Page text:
Roswell Gibbs was born in Hume, N.Y. in 1878. He began his studies in physics at Buffalo State Normal School and, in 1903 won a scholarship to Cornell University. By 1910, he had earned his Ph.D. in physics. He remained at Cornell as an instructor and then professor of physics.
A spectroscopist, Gibbs research interests centered on luminescence, absorption spectra of organic compounds in solution, extreme ultraviolet spectra of isoelectronic sequences, multiple and hyperfine structure of spectra, fine structure of lines in spectra of hydrogen and deuterium, and determination of the charge-to-mass ratio of the electron from the interval between the hydrogen and deuterium alpha lines.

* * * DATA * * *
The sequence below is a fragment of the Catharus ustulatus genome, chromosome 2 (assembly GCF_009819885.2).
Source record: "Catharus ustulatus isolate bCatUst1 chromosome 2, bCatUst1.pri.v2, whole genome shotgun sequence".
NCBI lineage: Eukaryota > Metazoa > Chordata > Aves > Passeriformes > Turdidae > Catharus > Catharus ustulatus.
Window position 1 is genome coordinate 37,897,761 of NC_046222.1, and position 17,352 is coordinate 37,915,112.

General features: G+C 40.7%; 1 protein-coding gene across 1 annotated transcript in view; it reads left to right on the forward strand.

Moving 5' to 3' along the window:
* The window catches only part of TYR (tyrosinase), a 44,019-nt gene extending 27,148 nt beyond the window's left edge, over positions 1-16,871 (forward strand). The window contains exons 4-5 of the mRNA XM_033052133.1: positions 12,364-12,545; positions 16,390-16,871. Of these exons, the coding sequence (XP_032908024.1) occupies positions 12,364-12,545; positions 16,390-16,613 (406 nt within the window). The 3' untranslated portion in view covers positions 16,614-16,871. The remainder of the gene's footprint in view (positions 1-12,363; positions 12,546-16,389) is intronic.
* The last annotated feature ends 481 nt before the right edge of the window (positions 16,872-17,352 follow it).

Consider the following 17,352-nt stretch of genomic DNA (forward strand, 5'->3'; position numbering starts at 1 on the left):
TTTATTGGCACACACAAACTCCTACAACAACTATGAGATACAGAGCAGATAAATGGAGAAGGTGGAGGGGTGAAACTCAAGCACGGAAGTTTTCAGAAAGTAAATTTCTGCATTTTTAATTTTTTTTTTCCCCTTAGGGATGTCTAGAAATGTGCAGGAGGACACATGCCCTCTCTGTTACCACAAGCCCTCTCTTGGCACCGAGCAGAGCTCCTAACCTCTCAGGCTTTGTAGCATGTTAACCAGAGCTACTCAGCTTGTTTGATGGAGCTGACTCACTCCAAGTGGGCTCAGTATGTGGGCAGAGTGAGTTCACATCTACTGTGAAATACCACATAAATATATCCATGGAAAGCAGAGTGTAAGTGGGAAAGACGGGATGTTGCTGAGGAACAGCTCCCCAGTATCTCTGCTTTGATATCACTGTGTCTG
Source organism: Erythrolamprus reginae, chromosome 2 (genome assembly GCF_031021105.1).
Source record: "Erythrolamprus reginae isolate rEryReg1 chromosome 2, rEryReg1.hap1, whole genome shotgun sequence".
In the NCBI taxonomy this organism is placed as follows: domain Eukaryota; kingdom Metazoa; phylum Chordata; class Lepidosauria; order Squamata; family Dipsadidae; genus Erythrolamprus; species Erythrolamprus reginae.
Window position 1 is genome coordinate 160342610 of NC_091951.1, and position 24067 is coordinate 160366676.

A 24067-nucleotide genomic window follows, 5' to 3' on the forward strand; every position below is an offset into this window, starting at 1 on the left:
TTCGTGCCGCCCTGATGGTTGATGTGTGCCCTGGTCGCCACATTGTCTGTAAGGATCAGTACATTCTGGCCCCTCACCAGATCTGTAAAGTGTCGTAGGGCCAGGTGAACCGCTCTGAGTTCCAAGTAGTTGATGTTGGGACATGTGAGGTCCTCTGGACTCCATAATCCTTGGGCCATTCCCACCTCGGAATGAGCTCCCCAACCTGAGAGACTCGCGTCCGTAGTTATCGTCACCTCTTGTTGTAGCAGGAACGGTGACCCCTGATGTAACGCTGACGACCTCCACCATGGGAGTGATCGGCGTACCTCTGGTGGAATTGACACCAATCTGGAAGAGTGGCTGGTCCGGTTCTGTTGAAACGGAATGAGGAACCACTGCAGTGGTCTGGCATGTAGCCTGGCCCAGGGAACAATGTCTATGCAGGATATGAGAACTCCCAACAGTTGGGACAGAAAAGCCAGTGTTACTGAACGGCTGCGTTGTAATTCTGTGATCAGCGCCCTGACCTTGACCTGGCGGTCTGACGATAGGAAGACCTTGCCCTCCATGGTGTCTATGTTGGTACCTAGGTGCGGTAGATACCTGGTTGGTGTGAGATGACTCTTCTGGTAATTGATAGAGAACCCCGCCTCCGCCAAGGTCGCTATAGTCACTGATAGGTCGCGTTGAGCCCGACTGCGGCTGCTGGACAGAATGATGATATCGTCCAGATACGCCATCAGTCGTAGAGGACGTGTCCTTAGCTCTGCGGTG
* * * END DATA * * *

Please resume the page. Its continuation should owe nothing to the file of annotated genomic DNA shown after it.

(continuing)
Gibbs published his work chiefly in spectroscopy journals and although he was an active OSA member his work never appeared in JOSA. Soon after both Heisenberg and Schrödinger established their methods of quantum mechanics, Gibbs applied those methods to spectroscopy. In 1928 with Harvey White he published a detailed text on how to identify spectral lines of many molecules.
After retiring from Cornell in 1946 as chair of the physics department he took on the chairmanship of the National Research Council’s Division of Mathematical and Physical Sciences. A few years later he assumed an additional position as chairman of the advisory committee to the Army Office of Ordnance Research. From the mid-1950s until 1961 Gibbs was consultant to the XRC's Nuclear Data Project and supervisor of its exchange-visitor program. For several years he co-edited the Directory of Nuclear Data Tabulations.
Gibbs was a fellow of APS, OSA, and the American Association of Physics Teachers (AAPT). He served as president of AAPT and served on AIP’s Governing Board.
Gibbs died in 1966 in Dunn Loring, Va.